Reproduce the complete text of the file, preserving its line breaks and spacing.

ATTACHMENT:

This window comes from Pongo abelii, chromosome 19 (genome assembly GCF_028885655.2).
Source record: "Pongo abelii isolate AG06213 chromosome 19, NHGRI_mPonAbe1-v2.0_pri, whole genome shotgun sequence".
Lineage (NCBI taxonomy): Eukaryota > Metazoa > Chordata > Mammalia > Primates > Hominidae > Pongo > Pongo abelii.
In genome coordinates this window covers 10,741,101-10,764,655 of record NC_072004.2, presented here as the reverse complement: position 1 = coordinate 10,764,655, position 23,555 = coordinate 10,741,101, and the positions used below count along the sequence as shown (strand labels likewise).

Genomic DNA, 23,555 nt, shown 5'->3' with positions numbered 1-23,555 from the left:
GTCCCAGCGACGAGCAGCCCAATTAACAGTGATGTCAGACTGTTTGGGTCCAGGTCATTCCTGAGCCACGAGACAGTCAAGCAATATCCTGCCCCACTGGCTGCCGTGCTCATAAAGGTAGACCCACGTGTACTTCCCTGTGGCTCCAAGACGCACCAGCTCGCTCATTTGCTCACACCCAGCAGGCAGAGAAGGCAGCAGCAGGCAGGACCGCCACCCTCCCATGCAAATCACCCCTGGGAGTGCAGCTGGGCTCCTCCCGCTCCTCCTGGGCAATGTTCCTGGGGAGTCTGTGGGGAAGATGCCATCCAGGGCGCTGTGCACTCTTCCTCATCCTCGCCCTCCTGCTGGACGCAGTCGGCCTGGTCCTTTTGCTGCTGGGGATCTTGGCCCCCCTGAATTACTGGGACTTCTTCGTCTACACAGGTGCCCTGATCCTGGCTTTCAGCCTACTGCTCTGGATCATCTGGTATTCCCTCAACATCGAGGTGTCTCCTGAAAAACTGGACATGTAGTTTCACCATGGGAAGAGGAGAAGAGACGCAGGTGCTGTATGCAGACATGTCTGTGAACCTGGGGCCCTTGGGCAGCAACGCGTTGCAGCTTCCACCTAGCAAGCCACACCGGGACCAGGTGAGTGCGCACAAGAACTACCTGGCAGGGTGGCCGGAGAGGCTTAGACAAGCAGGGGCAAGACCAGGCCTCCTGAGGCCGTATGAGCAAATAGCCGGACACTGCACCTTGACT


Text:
This window comes from Pongo abelii, chromosome 19 (genome assembly GCF_028885655.2).
Source record: "Pongo abelii isolate AG06213 chromosome 19, NHGRI_mPonAbe1-v2.0_pri, whole genome shotgun sequence".
Lineage (NCBI taxonomy): Eukaryota > Metazoa > Chordata > Mammalia > Primates > Hominidae > Pongo > Pongo abelii.
In genome coordinates this window covers 10,741,101-10,764,655 of record NC_072004.2, presented here as the reverse complement: position 1 = coordinate 10,764,655, position 23,555 = coordinate 10,741,101, and the positions used below count along the sequence as shown (strand labels likewise).

Genomic DNA, 23,555 nt, shown 5'->3' with positions numbered 1-23,555 from the left:
GTCCCAGCGACGAGCAGCCCAATTAACAGTGATGTCAGACTGTTTGGGTCCAGGTCATTCCTGAGCCACGAGACAGTCAAGCAATATCCTGCCCCACTGGCTGCCGTGCTCATAAAGGTAGACCCACGTGTACTTCCCTGTGGCTCCAAGACGCACCAGCTCGCTCATTTGCTCACACCCAGCAGGCAGAGAAGGCAGCAGCAGGCAGGACCGCCACCCTCCCATGCAAATCACCCCTGGGAGTGCAGCTGGGCTCCTCCCGCTCCTCCTGGGCAATGTTCCTGGGGAGTCTGTGGGGAAGATGCCATCCAGGGCGCTGTGCACTCTTCCTCATCCTCGCCCTCCTGCTGGACGCAGTCGGCCTGGTCCTTTTGCTGCTGGGGATCTTGGCCCCCCTGAATTACTGGGACTTCTTCGTCTACACAGGTGCCCTGATCCTGGCTTTCAGCCTACTGCTCTGGATCATCTGGTATTCCCTCAACATCGAGGTGTCTCCTGAAAAACTGGACATGTAGTTTCACCATGGGAAGAGGAGAAGAGACGCAGGTGCTGTATGCAGACATGTCTGTGAACCTGGGGCCCTTGGGCAGCAACGCGTTGCAGCTTCCACCTAGCAAGCCACACCGGGACCAGGTGAGTGCGCACAAGAACTACCTGGCAGGGTGGCCGGAGAGGCTTAGACAAGCAGGGGCAAGACCAGGCCTCCTGAGGCCGTATGAGCAAATAGCCGGACACTGCACCTTGACT